Dr. Edmund Cartwright the inventor of the first Power Loom
The Remarkable thing about Cartwright was that he was neither an engineer or carpenter but a clergyman, who did nothing with his inventive genius until he was over forty years of age.
In the summer of 1784 he had overheard that Arkwright’s patent on his spinning invention was soon to expire and the expansion of the cotton trade would demand more weaving of cloth. Having never seen any hand weaving he was to engage on a mission to create a weaving machine, even though he had never had a mechanical thought until that time. Perhaps with ancient illustrations of early looms showing a vertical tapestry style of loom he may have thought that the primitive loom style was the best way forward.
Cartwright took on a Carpenter and set about creating his upright loom to his novel concept which would only require three moving parts. When the loom was threaded ready to weave a cloth of heavy flax to the structure of sail cloth, to Cartwright’s great delight it actually did make cloth. The problem was that the reed fell with the weight of enormous pressure and the shuttle was driven with springs far too powerful and required the strength of two men to operate it. However it was a power driven loom and in April 1785 Cartwright took out his patent imagining that this would prove to be his most valuable property.
Soon after this Cartwright decided to have a look at the hand weaver and was astonished to see how fluid a movement the weaver made to complete the operation of cloth making in the loom. It took a further two years to perfect his second loom. Having observed the hand weaver he tried to address all the reasons why a weaver would stop the loom and mechanically create a solution to overcome the problems. This led to his loom trying to do too much, however his creation retained the conception of what was needed and it became the basis of the power loom. Cartwright was determined to show the industry that his loom would and could create all kinds of woven cloth, and proceeded to build a factory at Doncaster to showcase his invention. The looms were driven by horse power at first, before using a small steam engine. This he then tried to improve, quickly discarding one idea for the next.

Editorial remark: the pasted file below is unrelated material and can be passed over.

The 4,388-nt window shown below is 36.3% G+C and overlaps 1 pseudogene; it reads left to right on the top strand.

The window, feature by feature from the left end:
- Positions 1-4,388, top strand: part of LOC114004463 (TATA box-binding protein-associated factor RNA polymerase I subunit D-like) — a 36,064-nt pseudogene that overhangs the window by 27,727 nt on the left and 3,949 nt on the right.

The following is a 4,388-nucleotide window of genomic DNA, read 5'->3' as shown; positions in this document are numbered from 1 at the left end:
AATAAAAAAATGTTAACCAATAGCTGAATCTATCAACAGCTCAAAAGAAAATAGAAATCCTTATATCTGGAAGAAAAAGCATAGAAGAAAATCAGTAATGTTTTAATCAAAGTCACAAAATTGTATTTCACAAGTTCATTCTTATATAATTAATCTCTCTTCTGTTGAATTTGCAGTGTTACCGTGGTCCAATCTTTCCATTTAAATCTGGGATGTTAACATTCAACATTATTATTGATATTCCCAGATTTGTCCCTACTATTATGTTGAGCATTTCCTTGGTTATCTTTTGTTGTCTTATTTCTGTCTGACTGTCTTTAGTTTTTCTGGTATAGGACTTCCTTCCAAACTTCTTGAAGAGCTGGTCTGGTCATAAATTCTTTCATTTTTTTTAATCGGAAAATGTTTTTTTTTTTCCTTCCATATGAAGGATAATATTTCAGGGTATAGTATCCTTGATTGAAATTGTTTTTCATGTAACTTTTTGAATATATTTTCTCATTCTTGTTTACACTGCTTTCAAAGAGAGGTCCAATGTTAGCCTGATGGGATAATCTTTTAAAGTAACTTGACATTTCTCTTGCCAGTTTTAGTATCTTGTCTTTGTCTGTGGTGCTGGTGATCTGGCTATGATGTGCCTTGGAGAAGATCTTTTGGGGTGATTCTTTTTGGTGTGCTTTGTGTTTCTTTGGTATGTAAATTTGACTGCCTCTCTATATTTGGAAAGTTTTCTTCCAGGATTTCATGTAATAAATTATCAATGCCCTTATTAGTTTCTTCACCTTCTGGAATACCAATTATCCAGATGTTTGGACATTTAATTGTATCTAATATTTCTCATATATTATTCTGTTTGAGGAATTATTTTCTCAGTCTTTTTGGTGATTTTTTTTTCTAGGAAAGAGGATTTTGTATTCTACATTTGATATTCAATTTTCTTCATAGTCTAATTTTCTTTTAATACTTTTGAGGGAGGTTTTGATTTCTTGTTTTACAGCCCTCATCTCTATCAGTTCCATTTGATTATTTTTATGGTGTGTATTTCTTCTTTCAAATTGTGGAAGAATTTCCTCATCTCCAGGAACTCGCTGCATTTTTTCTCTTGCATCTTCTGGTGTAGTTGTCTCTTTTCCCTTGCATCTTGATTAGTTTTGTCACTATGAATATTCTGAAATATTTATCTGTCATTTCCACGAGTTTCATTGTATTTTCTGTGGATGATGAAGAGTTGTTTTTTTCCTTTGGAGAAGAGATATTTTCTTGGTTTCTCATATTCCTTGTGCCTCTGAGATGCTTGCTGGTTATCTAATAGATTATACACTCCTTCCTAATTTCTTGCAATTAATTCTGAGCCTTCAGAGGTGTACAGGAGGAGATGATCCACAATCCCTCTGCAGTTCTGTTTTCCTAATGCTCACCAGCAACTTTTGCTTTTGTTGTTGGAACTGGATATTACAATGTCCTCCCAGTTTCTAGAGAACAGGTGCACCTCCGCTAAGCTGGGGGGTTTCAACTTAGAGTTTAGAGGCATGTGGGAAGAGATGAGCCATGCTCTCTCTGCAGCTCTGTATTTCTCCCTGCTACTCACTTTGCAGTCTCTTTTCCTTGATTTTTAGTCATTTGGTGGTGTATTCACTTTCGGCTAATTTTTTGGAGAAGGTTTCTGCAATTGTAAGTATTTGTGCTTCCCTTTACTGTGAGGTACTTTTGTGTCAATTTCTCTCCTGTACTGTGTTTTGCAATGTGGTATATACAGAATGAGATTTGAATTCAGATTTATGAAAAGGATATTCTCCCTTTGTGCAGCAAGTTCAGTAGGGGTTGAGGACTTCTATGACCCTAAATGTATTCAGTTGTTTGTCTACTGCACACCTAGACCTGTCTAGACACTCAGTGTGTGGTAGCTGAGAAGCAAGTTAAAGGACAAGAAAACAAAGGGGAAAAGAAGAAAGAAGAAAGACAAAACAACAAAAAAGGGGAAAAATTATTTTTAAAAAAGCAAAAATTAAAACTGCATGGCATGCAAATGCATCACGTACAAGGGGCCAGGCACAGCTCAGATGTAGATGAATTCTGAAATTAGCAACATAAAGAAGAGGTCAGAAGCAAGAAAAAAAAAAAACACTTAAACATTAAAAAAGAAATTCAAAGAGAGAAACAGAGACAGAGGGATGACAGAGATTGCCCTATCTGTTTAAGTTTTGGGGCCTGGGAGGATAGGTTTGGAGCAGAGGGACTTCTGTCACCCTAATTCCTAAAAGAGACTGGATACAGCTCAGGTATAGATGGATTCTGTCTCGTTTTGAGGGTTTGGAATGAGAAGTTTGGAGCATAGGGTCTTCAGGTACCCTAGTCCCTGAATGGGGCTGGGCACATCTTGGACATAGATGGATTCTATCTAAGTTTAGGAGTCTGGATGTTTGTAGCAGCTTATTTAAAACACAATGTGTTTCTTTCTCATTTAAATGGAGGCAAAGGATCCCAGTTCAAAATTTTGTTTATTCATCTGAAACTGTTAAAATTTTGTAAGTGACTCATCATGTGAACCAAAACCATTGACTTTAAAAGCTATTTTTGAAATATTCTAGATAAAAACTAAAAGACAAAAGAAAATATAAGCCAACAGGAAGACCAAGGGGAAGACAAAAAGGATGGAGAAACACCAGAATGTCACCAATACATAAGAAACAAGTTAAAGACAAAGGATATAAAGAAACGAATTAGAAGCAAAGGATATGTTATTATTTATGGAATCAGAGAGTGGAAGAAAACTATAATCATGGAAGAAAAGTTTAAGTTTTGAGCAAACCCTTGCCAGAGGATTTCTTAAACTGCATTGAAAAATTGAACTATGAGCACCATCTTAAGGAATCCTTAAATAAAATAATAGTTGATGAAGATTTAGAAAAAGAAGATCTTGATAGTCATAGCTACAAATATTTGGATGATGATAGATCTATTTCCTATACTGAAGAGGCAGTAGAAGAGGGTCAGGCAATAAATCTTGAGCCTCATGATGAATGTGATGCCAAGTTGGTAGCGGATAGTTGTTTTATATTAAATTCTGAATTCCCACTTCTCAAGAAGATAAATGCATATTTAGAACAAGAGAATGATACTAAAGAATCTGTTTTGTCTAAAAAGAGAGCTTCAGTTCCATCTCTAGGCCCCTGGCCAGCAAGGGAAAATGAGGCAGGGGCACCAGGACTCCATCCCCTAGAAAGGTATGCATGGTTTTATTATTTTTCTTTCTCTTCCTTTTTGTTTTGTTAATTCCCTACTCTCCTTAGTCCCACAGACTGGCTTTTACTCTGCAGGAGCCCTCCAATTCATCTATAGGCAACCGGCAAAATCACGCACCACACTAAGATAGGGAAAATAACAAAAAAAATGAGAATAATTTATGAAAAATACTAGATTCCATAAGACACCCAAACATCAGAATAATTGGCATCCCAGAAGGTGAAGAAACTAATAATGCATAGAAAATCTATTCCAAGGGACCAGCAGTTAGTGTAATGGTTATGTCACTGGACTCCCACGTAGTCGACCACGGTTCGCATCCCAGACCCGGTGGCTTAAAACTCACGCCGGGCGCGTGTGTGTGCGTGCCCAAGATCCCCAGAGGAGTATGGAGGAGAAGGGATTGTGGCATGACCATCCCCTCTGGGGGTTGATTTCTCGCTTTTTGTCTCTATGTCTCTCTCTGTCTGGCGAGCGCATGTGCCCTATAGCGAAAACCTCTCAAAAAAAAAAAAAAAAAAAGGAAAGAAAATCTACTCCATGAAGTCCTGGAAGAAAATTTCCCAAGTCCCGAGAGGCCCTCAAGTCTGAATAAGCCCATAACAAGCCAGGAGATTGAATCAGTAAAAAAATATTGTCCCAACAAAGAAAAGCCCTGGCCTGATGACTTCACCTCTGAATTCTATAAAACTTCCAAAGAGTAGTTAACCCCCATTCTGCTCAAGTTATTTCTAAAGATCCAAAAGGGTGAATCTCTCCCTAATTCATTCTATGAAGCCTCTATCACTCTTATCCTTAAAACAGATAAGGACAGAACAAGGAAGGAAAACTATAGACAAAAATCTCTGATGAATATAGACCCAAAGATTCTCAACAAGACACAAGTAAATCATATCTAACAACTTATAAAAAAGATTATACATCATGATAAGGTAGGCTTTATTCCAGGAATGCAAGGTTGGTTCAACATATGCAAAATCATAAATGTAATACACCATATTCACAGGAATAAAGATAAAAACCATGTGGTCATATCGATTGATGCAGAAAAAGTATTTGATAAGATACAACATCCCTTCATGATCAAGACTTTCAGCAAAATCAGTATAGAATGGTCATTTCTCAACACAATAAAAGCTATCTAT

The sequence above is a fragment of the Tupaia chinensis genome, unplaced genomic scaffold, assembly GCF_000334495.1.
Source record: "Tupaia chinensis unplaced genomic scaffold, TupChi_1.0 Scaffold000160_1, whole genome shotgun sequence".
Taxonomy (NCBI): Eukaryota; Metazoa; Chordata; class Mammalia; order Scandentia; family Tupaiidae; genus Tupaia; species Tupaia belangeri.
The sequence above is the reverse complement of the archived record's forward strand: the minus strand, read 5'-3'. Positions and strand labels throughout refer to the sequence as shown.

What we know is that his inventiveness was to be a costly adventure as the enterprise was to be abandoned at the cost of several thousand pounds. Undeterred he quickly moved on to improve the wool comber which he took out three patents for, before turning his attention away from the textile business and into baking and many farm implements including the three furrow plough. He showed great intellect in understanding what was required, but lacked the perseverance needed to perfect his ideas.
In 1801 he took up the post of manager on the Duke of Bedford’s farm at Woburn but towards the end of his life realized that he had spent all his wealth trying to improve the life of others with his inventions. He tried to get recognition for his inventions and petitioned Parliament in 1808 to support his impoverished life. He was awarded ten thousand pounds in recognition of his power loom invention. He was able to purchase a farm at Sevenoaks in Kent and lived a long life until the age of eighty in 1823.
You may be interested to read our article on Jacquard’s Weaving Revolution